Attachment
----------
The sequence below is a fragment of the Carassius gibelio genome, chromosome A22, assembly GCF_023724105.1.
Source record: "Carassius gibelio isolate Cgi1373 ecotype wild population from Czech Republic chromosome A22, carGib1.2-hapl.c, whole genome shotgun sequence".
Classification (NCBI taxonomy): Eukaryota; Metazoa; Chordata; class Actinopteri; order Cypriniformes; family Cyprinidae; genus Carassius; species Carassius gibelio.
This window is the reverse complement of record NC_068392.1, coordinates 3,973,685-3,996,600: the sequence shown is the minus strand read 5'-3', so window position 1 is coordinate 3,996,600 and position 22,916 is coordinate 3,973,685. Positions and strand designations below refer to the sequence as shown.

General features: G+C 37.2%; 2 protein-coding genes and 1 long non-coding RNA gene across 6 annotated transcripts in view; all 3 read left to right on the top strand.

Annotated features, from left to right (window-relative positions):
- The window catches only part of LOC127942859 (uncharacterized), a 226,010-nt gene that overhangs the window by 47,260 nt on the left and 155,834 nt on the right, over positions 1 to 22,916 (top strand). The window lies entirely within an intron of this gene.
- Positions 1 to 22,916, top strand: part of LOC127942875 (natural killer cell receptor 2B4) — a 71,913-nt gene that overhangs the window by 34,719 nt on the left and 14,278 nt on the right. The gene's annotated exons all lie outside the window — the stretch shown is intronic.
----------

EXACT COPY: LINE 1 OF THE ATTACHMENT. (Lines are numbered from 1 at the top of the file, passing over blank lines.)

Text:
The sequence below is a fragment of the Carassius gibelio genome, chromosome A22, assembly GCF_023724105.1.